However, the Kingdom reorientation I’m referring to is dealing with people moving away from our particular church. Every church will experience its members moving away (and in the end I’m happy for those who feel called to move), but it is not easy for any pastor. It’s not easy for any member whose lives were touched by the moving party. And of course it becomes more difficult when the church is smaller and/or if they were deeply involved.

I recently had lunch with a man who has become a friend during his time at Harbor. He’s the latest of our music team set to move, marking the 3rd family with multiple music team members to leave in a years time.

Yet in spite of the moves, and perhaps even because of the moves, we have more people than ever serving on our music team. In reality, it’s never sounded so good (or at least fuller as we have more instruments/vocalists).

Regardless of the quality of sound, I’ve been learning (reluctantly I might add) that this church isn’t my church; it is Jesus’ church. That’s super easy to proclaim, but in reality, quite hard to believe regarding the issue of moving. In God’s sovereign plan he shuffles his deck of people to put them in places where He’ll use them. He did this in the Babylonian exile (Daniel) and he did it in the early church (Acts 8:1, 4)

On that day a great persecution broke out against the church in Jerusalem, and all except the apostles were scattered throughout Judea and Samaria….Those who had been scattered preached the word wherever they went

Why could he not do this same thing through job transfers today?

I thought being Kingdom-centered had more to do with what happens outside of our church. But I’m convinced that it has just as much to do with how I view those inside the church. Thy Kingdom come, Thy will be done, on Earth as it is in Heaven.….His will, will involve people moving away to bless others.

So may I/we do all I/we can to shepherd, disciple, train, preach the gospel, encourage, challenge, and love everyone at Harbor, realizing

22 whether Paul or Apollos or Cephas[a] or the world or life or death or the present or the future—all are yours, 23 and you are of Christ, and Christ is of God.

Worship: A time when familiarity doesn’t breed contempt

Fishbowl, Fish, Immersion, Environment, Surroundings

I haven’t blogged in a really long time. And I’m not coming out of the “blog fog” simply because I had a wonderful epiphany, or anything like that. I just felt like it was time to “come back.”

Two good friends offered to preach for me the two Sundays after Christmas, so I decided to take them up on their offer and finish out the calendar year with a stay-cation. On the first Sunday after Christmas…. (sounds like a song, but it’s not-I checked), I headed to Harbor. On the 2nd Sunday after Christmas….I headed to worship out East, the opposite direction of the Magi.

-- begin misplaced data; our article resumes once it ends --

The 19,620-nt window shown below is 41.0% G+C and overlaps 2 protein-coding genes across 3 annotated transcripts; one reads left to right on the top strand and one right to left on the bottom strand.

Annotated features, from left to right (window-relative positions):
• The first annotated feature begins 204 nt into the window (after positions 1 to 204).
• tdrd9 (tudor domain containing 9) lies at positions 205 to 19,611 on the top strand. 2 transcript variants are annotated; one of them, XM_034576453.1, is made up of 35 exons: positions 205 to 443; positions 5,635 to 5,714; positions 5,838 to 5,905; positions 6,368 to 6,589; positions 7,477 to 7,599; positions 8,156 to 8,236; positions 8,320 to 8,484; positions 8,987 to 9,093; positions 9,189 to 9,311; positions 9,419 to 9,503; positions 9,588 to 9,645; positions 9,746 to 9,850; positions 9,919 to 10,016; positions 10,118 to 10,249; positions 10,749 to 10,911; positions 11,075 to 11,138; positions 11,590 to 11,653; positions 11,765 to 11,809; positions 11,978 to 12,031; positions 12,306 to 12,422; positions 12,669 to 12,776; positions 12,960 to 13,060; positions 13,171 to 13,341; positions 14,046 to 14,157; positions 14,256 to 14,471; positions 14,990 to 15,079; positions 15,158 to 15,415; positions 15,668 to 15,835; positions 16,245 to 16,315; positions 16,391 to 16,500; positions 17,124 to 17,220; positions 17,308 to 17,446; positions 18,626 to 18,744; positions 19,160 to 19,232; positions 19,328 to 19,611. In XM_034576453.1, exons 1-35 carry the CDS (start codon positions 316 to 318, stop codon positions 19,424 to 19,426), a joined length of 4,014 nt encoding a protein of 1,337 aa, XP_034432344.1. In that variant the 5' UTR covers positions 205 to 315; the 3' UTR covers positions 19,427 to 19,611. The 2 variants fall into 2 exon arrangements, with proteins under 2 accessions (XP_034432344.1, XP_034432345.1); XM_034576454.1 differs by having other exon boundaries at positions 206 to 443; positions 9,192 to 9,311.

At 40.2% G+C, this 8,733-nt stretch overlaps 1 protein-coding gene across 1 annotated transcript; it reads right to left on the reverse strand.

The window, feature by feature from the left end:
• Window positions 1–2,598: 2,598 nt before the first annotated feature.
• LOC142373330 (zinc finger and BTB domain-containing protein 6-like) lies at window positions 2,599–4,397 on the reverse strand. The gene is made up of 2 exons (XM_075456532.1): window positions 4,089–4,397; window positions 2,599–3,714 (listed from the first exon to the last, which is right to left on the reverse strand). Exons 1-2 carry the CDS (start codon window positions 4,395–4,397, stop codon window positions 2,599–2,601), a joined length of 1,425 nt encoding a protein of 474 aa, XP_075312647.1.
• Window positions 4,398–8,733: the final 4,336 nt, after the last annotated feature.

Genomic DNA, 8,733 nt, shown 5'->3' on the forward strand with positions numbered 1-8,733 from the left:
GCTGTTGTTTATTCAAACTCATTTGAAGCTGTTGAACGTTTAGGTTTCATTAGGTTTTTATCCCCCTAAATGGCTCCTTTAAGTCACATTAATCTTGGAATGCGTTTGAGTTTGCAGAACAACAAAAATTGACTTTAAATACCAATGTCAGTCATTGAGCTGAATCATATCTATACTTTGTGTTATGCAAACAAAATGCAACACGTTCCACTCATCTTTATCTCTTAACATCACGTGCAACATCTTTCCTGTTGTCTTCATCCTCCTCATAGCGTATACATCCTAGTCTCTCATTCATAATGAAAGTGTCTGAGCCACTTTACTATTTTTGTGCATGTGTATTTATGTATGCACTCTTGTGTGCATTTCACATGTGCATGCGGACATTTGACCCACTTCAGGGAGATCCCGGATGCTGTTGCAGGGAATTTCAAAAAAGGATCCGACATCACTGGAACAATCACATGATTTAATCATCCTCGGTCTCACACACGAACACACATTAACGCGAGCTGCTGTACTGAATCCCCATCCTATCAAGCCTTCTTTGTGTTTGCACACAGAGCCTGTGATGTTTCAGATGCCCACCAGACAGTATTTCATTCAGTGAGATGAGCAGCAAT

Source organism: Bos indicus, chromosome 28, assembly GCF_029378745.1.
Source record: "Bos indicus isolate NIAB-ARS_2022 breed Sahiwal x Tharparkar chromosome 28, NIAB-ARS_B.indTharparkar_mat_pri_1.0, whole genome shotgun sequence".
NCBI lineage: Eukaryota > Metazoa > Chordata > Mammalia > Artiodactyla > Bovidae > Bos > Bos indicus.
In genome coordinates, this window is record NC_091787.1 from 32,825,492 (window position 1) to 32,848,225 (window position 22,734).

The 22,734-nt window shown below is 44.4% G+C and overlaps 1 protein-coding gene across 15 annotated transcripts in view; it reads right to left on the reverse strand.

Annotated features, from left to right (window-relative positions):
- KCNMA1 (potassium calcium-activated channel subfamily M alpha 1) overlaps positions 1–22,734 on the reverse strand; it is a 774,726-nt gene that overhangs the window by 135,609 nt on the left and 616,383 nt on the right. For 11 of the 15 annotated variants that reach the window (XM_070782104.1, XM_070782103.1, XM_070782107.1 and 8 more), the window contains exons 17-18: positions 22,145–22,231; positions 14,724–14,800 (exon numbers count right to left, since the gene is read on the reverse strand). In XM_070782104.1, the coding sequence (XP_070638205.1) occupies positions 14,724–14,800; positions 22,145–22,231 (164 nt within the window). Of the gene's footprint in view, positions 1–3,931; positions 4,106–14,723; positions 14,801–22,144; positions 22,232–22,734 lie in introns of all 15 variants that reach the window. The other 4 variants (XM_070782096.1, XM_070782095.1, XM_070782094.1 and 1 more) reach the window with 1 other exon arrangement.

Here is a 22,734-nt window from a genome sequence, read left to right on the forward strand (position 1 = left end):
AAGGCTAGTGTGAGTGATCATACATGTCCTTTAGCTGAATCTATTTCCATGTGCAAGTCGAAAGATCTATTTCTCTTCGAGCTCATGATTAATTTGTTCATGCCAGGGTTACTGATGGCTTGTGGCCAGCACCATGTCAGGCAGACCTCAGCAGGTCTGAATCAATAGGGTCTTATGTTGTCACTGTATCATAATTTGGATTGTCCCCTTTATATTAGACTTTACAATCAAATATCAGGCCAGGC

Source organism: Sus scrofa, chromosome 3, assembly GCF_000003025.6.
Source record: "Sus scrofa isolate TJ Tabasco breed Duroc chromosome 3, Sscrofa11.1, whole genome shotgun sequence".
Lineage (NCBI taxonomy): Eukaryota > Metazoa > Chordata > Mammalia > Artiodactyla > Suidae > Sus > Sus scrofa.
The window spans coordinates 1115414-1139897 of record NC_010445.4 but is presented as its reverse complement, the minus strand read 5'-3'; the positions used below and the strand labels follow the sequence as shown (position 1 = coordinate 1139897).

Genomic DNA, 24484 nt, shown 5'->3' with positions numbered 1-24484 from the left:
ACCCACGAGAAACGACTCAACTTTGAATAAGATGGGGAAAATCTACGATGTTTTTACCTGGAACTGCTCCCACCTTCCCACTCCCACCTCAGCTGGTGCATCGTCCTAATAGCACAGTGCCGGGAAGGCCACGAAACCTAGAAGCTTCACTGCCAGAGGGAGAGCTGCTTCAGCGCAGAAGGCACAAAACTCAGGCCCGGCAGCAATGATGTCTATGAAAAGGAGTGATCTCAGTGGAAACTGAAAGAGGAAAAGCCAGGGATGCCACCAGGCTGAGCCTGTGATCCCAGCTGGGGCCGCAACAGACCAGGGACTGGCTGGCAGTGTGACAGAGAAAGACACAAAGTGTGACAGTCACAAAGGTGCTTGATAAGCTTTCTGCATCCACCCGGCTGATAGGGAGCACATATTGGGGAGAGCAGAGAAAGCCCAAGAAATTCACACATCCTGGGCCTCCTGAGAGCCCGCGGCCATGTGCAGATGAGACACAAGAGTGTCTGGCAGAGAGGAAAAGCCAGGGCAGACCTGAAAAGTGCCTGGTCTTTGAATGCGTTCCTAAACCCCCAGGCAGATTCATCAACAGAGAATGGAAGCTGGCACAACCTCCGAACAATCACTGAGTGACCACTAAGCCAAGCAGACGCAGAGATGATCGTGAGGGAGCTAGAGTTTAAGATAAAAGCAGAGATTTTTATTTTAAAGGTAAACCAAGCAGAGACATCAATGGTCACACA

I rarely have the time to go see how the Lord is working outside our “own” four walls, so this was a fun opportunity. I was amazed by how well this church had “decorated” the school in which they met. The music team, at least for this Sunday was actually smaller than Harbors, which kind of surprised me-because the church seemed to have nearly twice the attendance. But it featured a keyboard, awesome bass player, guitar/vocalist, and a Cajon. We bought one of these sit on drums for Harbor a few years back but has yet to be used by our drumming purists (not for lack of my trying.) Pure drummers like to use drums. I get it.

It was a simple, non-liturgical, 3-4 songs, sermon, few closing songs and offering. Illustrative, loving, and challenging preacher, and the church has already assisted starting new churches! So cool to see the multiplication process.

But one thing I really had a hard time with was singing, though it had nothing to do with volume, musicians, lack of participation, song selection, singability, or anything like that.

All difficulty came from “my side of the table.” When you love your church, it can be hard to visit other churches, particularly those outside of your tradition.

I do think that was part of it. I missed Harbor. But I think a large part of my singing difficulty was the fact I was just grossly unfamiliar with the songs. I had never heard them before.

And as I stood there, I began to place myself (or rather had been placed) in the shoes of someone else completely unfamiliar with worship songs. Whether it be a visitor or long term attender, I really experienced first hand the difficulty of unfamiliarity.